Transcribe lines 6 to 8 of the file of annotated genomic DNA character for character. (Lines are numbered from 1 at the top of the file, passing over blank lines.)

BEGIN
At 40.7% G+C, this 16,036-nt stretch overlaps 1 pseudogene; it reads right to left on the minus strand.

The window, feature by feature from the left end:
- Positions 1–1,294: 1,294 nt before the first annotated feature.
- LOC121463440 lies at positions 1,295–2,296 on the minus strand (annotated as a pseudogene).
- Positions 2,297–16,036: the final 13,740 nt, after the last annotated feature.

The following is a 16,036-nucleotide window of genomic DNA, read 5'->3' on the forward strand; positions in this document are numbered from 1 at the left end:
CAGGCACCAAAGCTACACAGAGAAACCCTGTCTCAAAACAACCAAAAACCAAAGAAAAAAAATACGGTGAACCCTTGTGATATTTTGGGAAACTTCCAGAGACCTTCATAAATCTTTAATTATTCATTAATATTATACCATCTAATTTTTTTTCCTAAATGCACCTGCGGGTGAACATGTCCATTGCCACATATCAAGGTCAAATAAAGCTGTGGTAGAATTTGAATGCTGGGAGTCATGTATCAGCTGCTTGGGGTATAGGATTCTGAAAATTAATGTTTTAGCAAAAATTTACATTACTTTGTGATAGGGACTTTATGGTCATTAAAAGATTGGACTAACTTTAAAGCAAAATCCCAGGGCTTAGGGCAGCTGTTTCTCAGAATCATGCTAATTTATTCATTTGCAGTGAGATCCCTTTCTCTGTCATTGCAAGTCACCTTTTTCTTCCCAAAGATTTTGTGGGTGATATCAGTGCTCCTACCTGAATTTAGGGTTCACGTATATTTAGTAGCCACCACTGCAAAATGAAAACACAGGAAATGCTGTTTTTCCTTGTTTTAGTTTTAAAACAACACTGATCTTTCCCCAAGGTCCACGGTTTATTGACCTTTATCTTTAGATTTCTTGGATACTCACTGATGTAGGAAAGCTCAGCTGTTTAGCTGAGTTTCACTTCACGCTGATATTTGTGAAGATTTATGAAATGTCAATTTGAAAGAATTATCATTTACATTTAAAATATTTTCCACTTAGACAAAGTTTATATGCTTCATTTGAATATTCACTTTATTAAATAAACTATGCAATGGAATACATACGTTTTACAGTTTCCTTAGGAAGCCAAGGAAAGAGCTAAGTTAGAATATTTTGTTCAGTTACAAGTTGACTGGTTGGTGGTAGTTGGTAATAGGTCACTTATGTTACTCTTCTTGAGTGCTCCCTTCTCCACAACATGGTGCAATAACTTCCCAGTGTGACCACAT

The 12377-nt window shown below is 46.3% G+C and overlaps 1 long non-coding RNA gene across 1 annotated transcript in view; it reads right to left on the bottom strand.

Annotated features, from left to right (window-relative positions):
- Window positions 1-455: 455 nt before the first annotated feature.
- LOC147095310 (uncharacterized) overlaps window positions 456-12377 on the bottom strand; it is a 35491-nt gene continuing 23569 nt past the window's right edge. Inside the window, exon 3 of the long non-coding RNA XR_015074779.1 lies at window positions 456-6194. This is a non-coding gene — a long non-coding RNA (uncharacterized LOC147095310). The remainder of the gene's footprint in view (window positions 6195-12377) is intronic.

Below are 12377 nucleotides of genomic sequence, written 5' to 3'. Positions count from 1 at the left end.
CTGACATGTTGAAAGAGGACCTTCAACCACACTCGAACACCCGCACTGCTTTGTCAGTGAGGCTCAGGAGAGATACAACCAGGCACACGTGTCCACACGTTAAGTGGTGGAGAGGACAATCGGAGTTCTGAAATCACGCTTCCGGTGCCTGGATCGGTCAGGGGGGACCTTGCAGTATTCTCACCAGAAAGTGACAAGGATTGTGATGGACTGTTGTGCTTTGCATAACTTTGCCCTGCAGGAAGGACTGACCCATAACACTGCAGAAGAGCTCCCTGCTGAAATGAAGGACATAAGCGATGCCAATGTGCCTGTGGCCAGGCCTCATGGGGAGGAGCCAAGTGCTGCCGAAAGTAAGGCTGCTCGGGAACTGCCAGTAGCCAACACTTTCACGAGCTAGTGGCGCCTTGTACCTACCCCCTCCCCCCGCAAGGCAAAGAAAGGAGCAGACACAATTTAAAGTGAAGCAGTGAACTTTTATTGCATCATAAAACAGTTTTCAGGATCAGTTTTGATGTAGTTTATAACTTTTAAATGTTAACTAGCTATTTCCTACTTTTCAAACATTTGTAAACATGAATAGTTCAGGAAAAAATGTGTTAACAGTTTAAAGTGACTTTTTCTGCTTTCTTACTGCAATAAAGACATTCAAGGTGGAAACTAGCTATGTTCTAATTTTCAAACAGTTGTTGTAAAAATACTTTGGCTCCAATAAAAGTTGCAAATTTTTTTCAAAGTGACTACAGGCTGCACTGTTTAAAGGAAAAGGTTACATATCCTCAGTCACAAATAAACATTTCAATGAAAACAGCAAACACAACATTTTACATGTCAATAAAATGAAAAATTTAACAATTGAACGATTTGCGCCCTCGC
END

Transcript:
The following is a 16,036-nucleotide window of genomic DNA, read 5'->3' on the forward strand; positions in this document are numbered from 1 at the left end:
CAGGCACCAAAGCTACACAGAGAAACCCTGTCTCAAAACAACCAAAAACCAAAGAAAAAAAATACGGTGAACCCTTGTGATATTTTGGGAAACTTCCAGAGACCTTCATAAATCTTTAATTATTCATTAATATTATACCATCTAATTTTTTTTCCTAAATGCACCTGCGGGTGAACATGTCCATTGCCACATATCAAGGTCAAATAAAGCTGTGGTAGAATTTGAATGCTGGGAGTCATGTATCAGCTGCTTGGGGTATAGGATTCTGAAAATTAATGTTTTAGCAAAAATTTACATTACTTTGTGATAGGGACTTTATGGTCATTAAAAGATTGGACTAACTTTAAAGCAAAATCCCAGGGCTTAGGGCAGCTGTTTCTCAGAATCATGCTAATTTATTCATTTGCAGTGAGATCCCTTTCTCTGTCATTGCAAGTCACCTTTTTCTTCCCAAAGATTTTGTGGGTGATATCAGTGCTCCTACCTGAATTTAGGGTTCACGTATATTTAGTAGCCACCACTGCAAAATGAAAACACAGGAAATGCTGTTTTTCCTTGTTTTAGTTTTAAAACAACACTGATCTTTCCCCAAGGTCCACGGTTTATTGACCTTTATCTTTAGATTTCTTGGATACTCACTGATGTAGGAAAGCTCAGCTGTTTAGCTGAGTTTCACTTCACGCTGATATTTGTGAAGATTTATGAAATGTCAATTTGAAAGAATTATCATTTACATTTAAAATATTTTCCACTTAGACAAAGTTTATATGCTTCATTTGAATATTCACTTTATTAAATAAACTATGCAATGGAATACATACGTTTTACAGTTTCCTTAGGAAGCCAAGGAAAGAGCTAAGTTAGAATATTTTGTTCAGTTACAAGTTGACTGGTTGGTGGTAGTTGGTAATAGGTCACTTATGTTACTCTTCTTGAGTGCTCCCTTCTCCACAACATGGTGCAATAACTTCCCAGTGTGACCACAT

The 12377-nt window shown below is 46.3% G+C and overlaps 1 long non-coding RNA gene across 1 annotated transcript in view; it reads right to left on the bottom strand.